Announcing Ververica Platform 2.4

March 10, 2021 | by Konstantin Knauf

Newest release adds full support for Flink SQL and Flink 1.12, and improves resource utilization via new shared session clusters.

 

Today, I am very happy to announce the release of Ververica Platform 2.4. It is our mission to enable any organization to derive insights faster and to serve its customers in real time. To this end, Ververica Platform 2.4 makes development and operations of Apache Flink easier and more accessible. Flink SQL is at the center of our strategy opening up Apache Flink to non-engineers and thus has been the focus of the enhancements in this release:

  • Preview any SQL Query in the Editor (not just insert-only queries)

  • Extend Flink SQL with custom connectors & formats

  • Integrate with more data sources and sinks out-of-the-box

  • Save Resources with Deployments in Session Mode

  • Benefit from the latest improvements of Apache Flink

In the rest of the post, I will walk you through each of these improvements in more detail.

 

Preview any SQL query in the SQL Editor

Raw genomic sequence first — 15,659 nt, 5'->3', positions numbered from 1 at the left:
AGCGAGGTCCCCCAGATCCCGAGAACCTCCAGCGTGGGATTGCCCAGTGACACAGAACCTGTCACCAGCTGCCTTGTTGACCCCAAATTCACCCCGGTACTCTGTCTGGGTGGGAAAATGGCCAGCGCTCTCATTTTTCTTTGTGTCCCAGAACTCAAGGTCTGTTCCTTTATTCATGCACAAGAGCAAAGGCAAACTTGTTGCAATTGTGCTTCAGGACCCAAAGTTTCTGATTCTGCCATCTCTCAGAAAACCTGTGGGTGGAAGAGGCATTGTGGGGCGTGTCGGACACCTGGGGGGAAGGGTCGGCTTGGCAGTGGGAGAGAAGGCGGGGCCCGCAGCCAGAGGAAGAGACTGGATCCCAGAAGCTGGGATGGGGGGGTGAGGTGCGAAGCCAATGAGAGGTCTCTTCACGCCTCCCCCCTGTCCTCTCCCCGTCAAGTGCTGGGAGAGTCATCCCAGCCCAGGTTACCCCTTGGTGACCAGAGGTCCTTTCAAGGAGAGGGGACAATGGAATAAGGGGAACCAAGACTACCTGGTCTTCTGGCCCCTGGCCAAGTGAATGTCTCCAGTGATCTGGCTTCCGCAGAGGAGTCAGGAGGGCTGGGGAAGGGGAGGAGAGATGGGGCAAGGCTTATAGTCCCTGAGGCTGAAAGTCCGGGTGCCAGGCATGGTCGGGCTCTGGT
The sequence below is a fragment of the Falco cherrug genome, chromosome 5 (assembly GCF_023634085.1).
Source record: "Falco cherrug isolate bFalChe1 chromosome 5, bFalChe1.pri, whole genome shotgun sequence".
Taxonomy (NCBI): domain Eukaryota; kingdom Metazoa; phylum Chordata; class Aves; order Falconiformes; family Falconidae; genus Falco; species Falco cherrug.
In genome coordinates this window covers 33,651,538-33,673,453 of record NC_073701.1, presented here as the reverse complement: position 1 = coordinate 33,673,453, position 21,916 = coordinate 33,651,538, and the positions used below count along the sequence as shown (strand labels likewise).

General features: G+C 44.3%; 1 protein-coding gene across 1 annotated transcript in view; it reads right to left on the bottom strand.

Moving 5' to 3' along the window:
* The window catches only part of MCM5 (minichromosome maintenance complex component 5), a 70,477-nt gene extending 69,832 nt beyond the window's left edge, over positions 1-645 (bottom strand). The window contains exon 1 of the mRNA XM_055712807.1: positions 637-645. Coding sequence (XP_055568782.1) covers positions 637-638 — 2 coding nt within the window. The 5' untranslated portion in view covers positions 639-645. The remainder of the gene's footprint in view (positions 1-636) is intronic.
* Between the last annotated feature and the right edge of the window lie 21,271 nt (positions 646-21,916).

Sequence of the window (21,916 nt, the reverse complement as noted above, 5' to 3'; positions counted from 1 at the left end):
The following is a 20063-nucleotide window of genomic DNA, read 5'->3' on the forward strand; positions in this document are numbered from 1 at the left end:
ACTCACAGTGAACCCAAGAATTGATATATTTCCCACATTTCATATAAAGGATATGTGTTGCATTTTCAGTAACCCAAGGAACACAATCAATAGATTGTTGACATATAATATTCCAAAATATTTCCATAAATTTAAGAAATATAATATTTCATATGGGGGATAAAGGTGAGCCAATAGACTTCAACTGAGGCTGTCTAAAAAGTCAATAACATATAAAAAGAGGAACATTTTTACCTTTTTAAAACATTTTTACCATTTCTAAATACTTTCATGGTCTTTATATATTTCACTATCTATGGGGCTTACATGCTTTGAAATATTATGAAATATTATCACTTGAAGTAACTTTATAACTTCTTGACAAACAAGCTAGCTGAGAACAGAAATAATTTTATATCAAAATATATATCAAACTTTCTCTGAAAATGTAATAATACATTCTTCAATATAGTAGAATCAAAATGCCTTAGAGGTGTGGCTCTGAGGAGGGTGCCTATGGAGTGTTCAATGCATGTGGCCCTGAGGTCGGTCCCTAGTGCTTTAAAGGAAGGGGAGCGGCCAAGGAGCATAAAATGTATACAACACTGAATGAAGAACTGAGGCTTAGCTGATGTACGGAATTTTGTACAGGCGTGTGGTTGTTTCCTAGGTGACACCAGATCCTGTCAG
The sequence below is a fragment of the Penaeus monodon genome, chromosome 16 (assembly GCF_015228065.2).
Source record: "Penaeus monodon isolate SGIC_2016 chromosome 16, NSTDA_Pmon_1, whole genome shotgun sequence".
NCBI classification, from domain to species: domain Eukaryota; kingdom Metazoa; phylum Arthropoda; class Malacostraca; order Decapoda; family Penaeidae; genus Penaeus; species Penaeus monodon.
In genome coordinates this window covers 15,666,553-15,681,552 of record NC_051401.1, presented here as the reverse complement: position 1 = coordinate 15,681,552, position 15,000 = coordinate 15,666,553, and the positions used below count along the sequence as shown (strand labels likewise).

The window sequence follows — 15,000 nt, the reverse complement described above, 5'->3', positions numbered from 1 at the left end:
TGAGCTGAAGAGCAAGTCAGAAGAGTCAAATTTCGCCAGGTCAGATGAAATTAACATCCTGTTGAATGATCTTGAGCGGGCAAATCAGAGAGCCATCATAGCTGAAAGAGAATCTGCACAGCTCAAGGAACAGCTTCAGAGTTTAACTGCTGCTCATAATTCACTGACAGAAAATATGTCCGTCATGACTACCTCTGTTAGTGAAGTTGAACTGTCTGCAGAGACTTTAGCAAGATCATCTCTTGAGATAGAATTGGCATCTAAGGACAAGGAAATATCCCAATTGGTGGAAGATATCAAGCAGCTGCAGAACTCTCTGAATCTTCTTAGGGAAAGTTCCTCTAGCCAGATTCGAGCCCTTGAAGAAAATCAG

Ververica Platform’s SQL Editor sits at the core of Flink SQL on Ververica Platform. With it, you run, develop, preview, and deploy your scripts right from your browser. Prior to v2.4.0, the SQL Editor was only able to display the results of queries producing inserts. With Ververica Platform 2.4.0, all types of queries are supported . Figure 1 shows two previously unsupported queries in action.

VVP2.4train_activities_by_booking_channel
VVP2.4_top2

 

Figure 1: A non-widowed aggregation producing updates (left), and a continuous top-n producing deletions (right)


Extend Flink SQL with custom connectors & formats

If you have implemented your own connectors, or you are using a connector from a third-party (like Apache Pulsar or Apache Iceberg) you can now seamlessly add these via the web user interface or REST API. When you do this, Ververica Platform will analyze the archive, find all connector or format implementations and determine their types and configuration options. Afterwards, your connector is available to any developer in your namespace just like the packaged connectors. This makes it very easy to share such connectors across your development team.